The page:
Day 2 in New Delhi, India
On a typical mission the first day is set aside for an opening clinic. Patients are registered and then evaluated by the medical staff for the feasibility of surgical treatment sometime during the next two weeks. On this mission local Rotarians and Dr. Gagan Sabharwal decided to hold a rolling clinic during the first week, with patients assigned specific days to come to the hospital for their evaluations.
To accomplish this, Rotarians from the Rotary Club of Delhi Vasant Valley widely publicized the Rotaplast clinic using the media and promotional banners. The members of this club personally contacted the hospitals and doctors in greater Delhi, and then setup a call-in center staffed by Rotarians. They then scheduled the potential patients on the first 5 days for screening. In this way our Rotaplast team was able to begin surgeries in the afternoon on this opening day.
Surgeons Devi Tantri, Gagan Sabharwal, and Ron Gemberling discussing revised opening clinic procedures with Head Nurse Evelyn Abad.
Nurse Evelyn and Dana Morrison, Medical Records Recorder, review registration protocol.
On this Wednesday morning our team screened 29 patients, some of whom had been pre-screened by Dr. Gagan. Staff members from the Sarvodaya Hospital were especially helpful taking vitals and acting as translators for us.
Doctors Ron Gemberling and Gagan Sabharwal and OR Nurse Victoria Slama review the records of a child.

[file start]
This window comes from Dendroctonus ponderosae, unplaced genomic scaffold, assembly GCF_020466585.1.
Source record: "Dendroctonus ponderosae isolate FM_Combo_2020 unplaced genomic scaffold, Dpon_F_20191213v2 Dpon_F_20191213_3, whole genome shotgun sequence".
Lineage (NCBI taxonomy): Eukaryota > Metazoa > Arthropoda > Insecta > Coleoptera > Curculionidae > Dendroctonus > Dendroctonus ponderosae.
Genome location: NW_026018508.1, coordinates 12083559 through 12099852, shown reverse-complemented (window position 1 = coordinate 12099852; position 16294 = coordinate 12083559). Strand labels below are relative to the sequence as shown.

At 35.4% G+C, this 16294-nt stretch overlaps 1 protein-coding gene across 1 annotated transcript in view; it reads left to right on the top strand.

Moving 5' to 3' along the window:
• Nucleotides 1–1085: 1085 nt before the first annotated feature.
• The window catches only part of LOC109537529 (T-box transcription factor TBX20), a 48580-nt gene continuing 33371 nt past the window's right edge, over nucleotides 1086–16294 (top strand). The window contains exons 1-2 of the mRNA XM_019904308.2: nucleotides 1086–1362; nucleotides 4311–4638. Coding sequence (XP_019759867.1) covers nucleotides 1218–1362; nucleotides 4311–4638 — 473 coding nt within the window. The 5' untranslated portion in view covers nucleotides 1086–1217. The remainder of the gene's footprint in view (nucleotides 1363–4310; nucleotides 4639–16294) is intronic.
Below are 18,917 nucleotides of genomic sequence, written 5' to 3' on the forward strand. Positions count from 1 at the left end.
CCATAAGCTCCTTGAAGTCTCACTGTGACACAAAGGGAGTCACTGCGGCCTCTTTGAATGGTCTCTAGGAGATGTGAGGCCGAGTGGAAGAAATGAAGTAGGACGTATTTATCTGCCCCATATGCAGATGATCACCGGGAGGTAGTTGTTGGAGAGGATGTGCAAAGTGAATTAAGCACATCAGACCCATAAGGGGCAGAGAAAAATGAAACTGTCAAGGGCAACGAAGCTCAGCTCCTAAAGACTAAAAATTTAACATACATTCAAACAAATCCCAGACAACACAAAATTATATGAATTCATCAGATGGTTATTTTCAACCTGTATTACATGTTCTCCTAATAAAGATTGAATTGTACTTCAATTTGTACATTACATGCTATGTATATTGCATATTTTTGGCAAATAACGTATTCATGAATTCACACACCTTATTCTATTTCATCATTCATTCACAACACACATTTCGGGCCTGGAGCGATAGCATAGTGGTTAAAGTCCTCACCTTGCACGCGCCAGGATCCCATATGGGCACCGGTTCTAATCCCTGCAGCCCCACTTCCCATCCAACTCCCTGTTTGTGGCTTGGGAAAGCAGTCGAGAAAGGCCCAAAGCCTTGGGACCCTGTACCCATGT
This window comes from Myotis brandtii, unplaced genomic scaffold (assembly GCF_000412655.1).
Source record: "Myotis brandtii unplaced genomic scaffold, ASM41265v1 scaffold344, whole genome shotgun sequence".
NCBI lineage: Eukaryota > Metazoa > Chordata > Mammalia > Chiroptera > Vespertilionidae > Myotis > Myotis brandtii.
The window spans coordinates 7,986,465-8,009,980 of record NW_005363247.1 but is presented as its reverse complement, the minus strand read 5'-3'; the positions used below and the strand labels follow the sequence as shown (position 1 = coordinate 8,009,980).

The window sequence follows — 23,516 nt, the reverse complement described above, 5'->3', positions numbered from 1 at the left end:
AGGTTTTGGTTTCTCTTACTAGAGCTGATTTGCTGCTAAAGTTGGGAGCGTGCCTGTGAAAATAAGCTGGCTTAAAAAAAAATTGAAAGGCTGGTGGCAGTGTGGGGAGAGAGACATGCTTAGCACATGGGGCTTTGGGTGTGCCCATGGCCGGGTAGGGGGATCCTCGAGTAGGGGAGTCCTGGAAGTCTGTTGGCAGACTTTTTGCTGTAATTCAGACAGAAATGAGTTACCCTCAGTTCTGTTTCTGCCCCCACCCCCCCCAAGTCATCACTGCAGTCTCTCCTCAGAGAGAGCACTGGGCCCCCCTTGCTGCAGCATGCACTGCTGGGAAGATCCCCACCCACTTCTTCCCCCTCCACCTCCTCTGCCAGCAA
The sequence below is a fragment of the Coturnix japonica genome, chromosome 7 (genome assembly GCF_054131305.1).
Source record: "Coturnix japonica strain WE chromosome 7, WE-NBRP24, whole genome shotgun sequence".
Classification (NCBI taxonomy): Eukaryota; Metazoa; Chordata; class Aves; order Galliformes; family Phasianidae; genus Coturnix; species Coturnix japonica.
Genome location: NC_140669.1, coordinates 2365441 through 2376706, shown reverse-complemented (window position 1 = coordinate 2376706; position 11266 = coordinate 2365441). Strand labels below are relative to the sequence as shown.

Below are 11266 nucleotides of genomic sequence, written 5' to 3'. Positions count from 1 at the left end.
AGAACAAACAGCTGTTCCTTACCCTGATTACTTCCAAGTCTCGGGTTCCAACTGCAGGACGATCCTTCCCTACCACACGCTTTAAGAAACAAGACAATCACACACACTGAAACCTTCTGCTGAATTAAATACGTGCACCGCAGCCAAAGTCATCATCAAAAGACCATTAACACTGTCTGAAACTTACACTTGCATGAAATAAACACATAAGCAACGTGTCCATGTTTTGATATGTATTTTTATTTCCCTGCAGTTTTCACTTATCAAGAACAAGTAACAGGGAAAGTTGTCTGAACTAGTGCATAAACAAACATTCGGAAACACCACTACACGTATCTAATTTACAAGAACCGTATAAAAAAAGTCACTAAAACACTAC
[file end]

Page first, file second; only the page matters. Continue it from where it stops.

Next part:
Lead PACU Nurse Luisa Poquiz showing Ritika how to read his temperature.
Surgeon Devi Tantri carefully evaluates Kapil for surgery.
Dr. Ron photographing Utkarsh’s cleft lip during opening clinic.
Tightly holding their children’s hands or cradling infants in their flowing saris, parents approached the registration desk. Hope radiated from their faces, and their expressions bore an aura of quiet respect. Our Rotaplast team represented a chance, an opportunity. Looking up at us, they held out hopes that we could perform miracles and change the unexplainable fate which had been dealt to their children.
THIS WAS WHY WE WERE HERE.
Dharamveer and her mother.
Kanishka and his father.
Khushi and his mother.
Payal and his father.
Because of the revised pre-screening, we were able to operate on four children during this first afternoon. Older children were selected for these cases and all fared well.
Akash will awake to a new face.
Patient Transporter, Paul Quintavalla prepares to take Neha to the ward for the night.
Today was a long day – a day which opened our eyes and hearts to the children and families who deal daily with the anomalies of cleft lips and palates. How lucky we are not to have to deal with such pain.
Before we took off our scrubs and returned to our hotel for refreshments and a late dinner, we passed by the ward one last time to look in on our four recovering patients. Deep down, each of us experienced a true sense of accomplishment as expressed in the eyes of Anesthesiologist Julie.